How do planes land in high winds like Storm Eunice?
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Storm Eunice is causing disruption at Heathrow and other airports in the South East as pilots struggle to land aircraft in high winds.
The Met Office has issued a red weather warning due to high winds for London and the South East until 5pm today, with Amber warnings continuing until tonight.
As of midday, British Airways has cancelled 43 departures from Heathrow, with more likely to follow.
What happens to flights when it’s too windy?
There are safety limits on when aircraft are allowed to take off and land during windy periods. These limits depend on the aircraft type, runway direction and general weather conditions.
A long haul captain with a European airline I spoke to said:
“Wind speed limits are primarily based on crosswind, which is wind that blows perpendicular to the runway. And it’s slightly different between aircraft types, and different airlines may apply lower limits than others, but not higher than manufacturers’ limits.
The runway direction at Heathrow is about 270 degrees, the wind direction today is forecast to be about 280 degrees, so there won’t be much of a crosswind. Today it will be about gusts and wind-shear, where the wind changes speed/direction quickly. That can be challenging and require diversions.
For crosswinds, most aircraft are limited to around 40 knots (46mph), including gusts. It will be the wind-shear most likely that will be the issue today.”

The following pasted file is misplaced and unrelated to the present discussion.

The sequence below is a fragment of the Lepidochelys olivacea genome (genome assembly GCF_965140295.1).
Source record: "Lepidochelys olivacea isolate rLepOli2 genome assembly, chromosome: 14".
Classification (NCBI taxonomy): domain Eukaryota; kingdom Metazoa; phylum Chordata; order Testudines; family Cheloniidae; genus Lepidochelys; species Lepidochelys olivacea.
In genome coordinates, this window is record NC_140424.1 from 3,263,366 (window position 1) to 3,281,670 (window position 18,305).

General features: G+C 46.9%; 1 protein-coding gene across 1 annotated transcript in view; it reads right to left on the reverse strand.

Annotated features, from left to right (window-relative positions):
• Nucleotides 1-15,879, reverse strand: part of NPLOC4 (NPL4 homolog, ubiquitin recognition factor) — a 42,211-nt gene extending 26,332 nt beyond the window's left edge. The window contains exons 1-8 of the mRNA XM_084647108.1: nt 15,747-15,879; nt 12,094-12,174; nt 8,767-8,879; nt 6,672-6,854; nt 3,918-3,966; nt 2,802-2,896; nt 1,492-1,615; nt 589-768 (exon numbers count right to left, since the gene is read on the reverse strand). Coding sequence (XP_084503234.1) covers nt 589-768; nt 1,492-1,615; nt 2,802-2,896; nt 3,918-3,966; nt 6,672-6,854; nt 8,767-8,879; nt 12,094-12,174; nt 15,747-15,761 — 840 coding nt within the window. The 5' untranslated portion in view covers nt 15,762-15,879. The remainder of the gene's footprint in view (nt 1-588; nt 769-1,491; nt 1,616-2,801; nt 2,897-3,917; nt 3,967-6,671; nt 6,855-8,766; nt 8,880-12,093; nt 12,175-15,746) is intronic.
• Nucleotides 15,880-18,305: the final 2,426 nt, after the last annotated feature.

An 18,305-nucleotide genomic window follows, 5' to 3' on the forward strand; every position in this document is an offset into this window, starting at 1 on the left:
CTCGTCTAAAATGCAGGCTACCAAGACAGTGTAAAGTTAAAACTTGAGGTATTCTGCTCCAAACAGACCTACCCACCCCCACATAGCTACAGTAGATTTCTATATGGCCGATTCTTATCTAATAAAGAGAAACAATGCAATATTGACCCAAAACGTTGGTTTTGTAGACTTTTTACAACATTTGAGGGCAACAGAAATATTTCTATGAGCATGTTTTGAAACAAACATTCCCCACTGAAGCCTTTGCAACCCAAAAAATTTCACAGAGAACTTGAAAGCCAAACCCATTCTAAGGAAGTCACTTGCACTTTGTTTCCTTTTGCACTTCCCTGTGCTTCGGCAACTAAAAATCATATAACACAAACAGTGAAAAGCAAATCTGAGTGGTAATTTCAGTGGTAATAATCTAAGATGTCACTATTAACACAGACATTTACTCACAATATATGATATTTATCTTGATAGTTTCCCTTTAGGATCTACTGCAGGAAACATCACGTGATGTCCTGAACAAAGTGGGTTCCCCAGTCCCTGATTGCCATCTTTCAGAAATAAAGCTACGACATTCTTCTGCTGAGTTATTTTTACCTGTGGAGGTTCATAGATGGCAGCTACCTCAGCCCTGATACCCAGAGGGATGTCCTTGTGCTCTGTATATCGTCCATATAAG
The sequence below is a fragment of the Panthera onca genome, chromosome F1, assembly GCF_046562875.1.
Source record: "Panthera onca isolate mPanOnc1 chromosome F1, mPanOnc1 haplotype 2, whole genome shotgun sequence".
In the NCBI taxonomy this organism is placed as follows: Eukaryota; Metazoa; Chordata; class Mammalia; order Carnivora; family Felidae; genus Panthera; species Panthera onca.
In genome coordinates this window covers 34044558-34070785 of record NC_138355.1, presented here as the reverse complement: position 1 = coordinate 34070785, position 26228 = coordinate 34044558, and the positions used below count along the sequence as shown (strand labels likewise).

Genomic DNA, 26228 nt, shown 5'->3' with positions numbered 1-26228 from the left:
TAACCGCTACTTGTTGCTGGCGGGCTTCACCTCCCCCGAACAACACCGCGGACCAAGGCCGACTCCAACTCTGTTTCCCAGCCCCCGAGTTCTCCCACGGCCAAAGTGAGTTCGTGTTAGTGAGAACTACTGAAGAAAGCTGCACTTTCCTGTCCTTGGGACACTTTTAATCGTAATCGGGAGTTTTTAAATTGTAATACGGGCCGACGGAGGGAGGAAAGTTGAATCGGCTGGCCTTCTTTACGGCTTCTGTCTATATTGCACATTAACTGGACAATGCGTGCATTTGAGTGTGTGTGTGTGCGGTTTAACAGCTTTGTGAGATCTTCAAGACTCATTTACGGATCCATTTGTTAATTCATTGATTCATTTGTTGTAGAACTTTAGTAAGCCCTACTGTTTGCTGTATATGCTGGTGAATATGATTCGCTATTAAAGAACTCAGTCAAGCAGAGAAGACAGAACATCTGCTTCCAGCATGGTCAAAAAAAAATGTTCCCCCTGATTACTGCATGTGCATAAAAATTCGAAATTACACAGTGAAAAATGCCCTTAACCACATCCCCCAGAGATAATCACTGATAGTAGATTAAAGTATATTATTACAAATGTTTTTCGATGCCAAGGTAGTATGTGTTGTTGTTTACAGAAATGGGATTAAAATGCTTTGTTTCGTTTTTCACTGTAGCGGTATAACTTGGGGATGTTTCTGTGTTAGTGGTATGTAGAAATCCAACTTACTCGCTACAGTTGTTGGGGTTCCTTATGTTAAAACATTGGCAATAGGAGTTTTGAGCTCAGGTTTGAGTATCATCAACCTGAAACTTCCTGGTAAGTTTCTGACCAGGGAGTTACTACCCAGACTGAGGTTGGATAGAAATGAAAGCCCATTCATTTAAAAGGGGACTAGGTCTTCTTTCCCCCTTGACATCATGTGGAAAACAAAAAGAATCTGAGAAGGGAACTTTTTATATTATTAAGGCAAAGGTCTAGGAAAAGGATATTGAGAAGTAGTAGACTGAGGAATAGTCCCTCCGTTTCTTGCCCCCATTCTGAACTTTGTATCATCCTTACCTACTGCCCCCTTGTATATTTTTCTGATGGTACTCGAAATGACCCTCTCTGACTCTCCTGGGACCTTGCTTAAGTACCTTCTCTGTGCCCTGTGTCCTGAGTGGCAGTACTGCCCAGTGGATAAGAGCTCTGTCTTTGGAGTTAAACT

Go-arounds and diversions
If the weather exceeds wind speed limits during a landing attempt then the pilots must abort the landing and undertake was is called a ‘go-around’ – in other words, they must try again.
There has been no shortage of go-arounds this morning, as you can see on FlightRadar24:
If an aircraft fails to land three times in a row then it is diverted to an alternative airport. Fortunately, this is rare, although three British Airways flights have had to divert this morning including BA296 from Chicago which is going to Geneva:
Two other flights have been diverted to Stansted and Edinburgh.
Wind doesn’t just affect take-off and landing
It’s not just the actual flights that are affected by high winds. Airports also have maximum wind speeds for activities related to flights, including the use of jetbridges, and the towing and loading of aircraft.
The maximum wind speed for jet bridges at Heathrow Terminal 5 is between 41 and 54 knots – or 47 to 62 miles an hour. If the wind picks up any higher (which they are forecast to do) they can become unstable and potentially cause injury or damage.
High winds also prevent flights from being catered. Catering vehicles are pretty unstable at the best of times:
…. so it’s no wonder they can’t operate when it gets windy.
Storm Eunice is causing high levels of disruption at Heathrow and other airports in the South East, but fortunately airport operations are strictly regulated to ensure the safety of all passengers and crew.
That said, I hope airlines have stocked up on sick bags as I doubt these flights are going to be particularly enjoyable as they come into land today ….